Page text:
By the time North Carolina’s game at Michigan finally ended on Nov. 28, it was almost midnight.
The game, which started at 9:30 p.m on a Wednesday, ended in a 84-67 loss for the Tar Heels, which at the time was their worst defeat of the season. After the game, the usually jubilant players showered and dressed in silence. They conducted brief media interviews in the locker room, grabbed their bags, and loaded onto the team bus for the 30-minute drive to the airport in Detroit. It was below freezing that night and a light snow was falling.
When the team landed at RDU International Airport, it was after 3 a.m. on Thursday. They took another bus to campus, and when they finally got into their beds after the long trip, it was almost 4 a.m.
UNC freshman wing Nassir Little had Spanish class at 9:05 a.m. If he wanted to eat breakfast and still make it to class on time, he had to wake up at 7:40 a.m. His class was on the other side of campus from his dorm at Dey Hall and he had to catch the bus. It was an eight-minute ride to class.
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Little could have slept in a little bit and skipped breakfast or gone to class full, but on less than four hours of sleep. But he chose food.
“Bruh, that day was rough,” Little said. “That day hurt me.”
Little said he could barely stay awake in his classes. He doesn’t remember much of what he learned that day.
“I was there, but I wasn’t there,” Little said.
This is the life of college basketball players when they play 9 p.m. games. For marquee programs like North Carolina, it comes with the territory, the price of prominence. In this week’s ACC tournament in Charlotte, four games will start at 8:30 p.m. or later. If sixth-seeded Syracuse were to advance all the way to the finals, it would play in all four of those late games. During the NCAA tournament, games can start as late as 10 p.m.
UNC has already played six games this season that have started at 9 p.m. or later. Three have been away games — two, fortunately for them, in the Triangle — and three have been home games.
The Tar Heels are not alone. Kentucky played six games this season that started at 9 p.m. or later, Duke played five and N.C. State played three. Among the teams in the top 10 of the Associated Press top-25 poll, UNC and Kentucky have played the most.
“As a student-athlete, we’re not professionals,” Little said. “Some guys got class at 8 a.m. the next day.”
UNC freshman Coby White said the worst he remembers was after the 9 p.m. game at N.C. State on Jan. 8, when students were just coming back from winter break and still getting back in the routine of going to class early in the morning.
The players did not get back to campus until after midnight, White said. In class with a few of his teammates, he said one of the group had to tap the rest to keep them awake.
Coaches are not fans either. Duke coach Mike Krzyzewski said late games make it tough for players athletically. He said it’s common to see a fluctuation in the performance throughout the season during a late game.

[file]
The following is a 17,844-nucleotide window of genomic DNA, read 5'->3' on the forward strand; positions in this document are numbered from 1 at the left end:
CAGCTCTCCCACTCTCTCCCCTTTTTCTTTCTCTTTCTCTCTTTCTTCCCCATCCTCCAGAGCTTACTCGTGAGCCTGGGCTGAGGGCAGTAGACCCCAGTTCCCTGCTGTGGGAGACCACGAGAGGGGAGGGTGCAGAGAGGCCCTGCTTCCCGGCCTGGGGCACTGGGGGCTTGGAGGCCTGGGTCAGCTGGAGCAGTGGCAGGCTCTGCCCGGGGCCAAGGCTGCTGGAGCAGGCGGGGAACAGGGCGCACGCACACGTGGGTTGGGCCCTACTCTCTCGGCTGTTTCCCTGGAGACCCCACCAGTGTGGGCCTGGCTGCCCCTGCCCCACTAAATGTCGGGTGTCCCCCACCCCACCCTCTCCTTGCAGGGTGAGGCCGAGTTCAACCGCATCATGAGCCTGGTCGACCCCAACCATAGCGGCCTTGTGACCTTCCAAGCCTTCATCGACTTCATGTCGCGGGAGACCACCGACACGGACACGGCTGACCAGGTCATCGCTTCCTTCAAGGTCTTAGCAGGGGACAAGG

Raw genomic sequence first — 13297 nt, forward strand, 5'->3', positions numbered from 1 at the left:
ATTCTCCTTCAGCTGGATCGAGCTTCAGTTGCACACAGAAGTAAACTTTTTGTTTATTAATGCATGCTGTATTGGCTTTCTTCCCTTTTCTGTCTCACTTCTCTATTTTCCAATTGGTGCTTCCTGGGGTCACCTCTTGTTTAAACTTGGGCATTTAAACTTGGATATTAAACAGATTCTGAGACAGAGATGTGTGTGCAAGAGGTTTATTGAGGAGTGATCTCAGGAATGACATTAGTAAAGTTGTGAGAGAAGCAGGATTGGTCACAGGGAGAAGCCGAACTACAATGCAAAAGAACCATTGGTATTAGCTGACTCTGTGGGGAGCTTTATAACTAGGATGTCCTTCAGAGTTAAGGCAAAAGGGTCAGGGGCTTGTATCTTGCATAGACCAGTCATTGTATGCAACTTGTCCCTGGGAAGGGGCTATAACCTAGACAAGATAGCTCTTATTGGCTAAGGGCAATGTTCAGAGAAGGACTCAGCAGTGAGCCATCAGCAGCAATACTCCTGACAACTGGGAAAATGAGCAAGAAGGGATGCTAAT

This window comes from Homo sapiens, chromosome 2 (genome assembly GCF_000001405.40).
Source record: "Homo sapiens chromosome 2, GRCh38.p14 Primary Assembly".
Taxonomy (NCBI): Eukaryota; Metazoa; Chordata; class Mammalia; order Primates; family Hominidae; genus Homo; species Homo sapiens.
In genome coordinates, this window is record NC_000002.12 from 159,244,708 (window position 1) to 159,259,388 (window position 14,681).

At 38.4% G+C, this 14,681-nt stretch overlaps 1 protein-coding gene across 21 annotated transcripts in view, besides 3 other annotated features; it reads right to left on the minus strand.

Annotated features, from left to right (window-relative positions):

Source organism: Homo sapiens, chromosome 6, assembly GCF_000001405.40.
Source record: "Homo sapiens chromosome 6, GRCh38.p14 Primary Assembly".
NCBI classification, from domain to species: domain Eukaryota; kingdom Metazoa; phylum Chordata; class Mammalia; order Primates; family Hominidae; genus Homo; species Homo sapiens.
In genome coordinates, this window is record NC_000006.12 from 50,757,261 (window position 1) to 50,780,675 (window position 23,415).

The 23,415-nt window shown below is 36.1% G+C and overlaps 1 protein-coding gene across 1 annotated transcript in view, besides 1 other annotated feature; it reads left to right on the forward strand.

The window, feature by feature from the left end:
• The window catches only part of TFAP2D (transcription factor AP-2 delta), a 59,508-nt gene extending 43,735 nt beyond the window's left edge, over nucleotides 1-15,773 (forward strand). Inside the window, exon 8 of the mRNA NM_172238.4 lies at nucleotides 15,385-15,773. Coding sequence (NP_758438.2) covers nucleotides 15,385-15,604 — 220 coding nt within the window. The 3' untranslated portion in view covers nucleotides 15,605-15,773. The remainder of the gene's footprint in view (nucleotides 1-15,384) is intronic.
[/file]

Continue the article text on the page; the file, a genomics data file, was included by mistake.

He noted Duke’s game against Louisville on Feb. 12, which started at 9 p.m. Duke trailed Louisville by as many as 23 points late in the second half before storming back for an improbable 71-69 win.
“They were great and we just weren’t there,” Krzyzewski said. “We were there mentally but not emotionally, and somehow (Javin) DeLaurier and (Jordan) Goldwire kind of ignited us, and we were very fortunate to win.”
N.C. State coach Kevin Keatts said if he had a choice, he would have his team play at 7 p.m. on weeknights. UNC coach Roy Williams said 9 p.m. games are tough on his coaches, who grade film after every game.
“If I was the head honcho of the NCAA and make any rule I’d make, we’d do away with 9 o’clock games, because I just think it puts us on the road too late at night, and a little bit of hardship for the players, coaches and everything,” Williams said. “But at the same time we need that TV money. It’s what drives it.”
Scheduling games is a joint effort between the ACC and its television partners, said Paul Brazeau, the ACC’s senior associate commissioner.
Most ACC game times are decided prior to the season when the schedule is made. A few weekend games are listed as “to be determined” giving TV broadcasters a choice of which teams play late.
The main factor is often the appeal of the teams playing. UNC and Duke, which have national brands, are often among those teams.
Brazeau said the ACC is aware that 9 p.m. games are not ideal and it tries to limit each team to no more than three 9 p.m. conference games when creating the schedule. He said they also try to factor in location and weather. In other words, the ACC is less likely to schedule a 9 p.m. game in Syracuse in February when severe weather and travel issues are more likely, Brazeau said.
The August launch of the ACC Network is likely to increase the number of late starts with the need for games to fill open time slots and the need to draw a national audience to the network, outside the Eastern time zone.
“We’re not wanting more 9s,” Brazeau said. “There may be some more, but again, you try to spread those, so a particular home team doesn’t have an inordinate amount of 9s at home.”
ESPN analyst Jay Bilas, who has been an outspoken critic of the NCAA, said schools are responsible for the scheduling of late games.
“They are selling their game to television,” Bilas said. “Coaches make this mistake too. They say we liked it better in the old days. But in the old days, coaches made $50,000 to $60,000 a year. The sale of media rights have become the biggest influence in this becoming a multi-billion dollar business.”
The new ACC Network is projected to bring in at least $10 million annually per ACC team. For future players, that could mean more late nights and longer days.
“It is what it is,” Little said. “At the end of the day, you’ve got to come ready to play, but I’m not a fan of them.”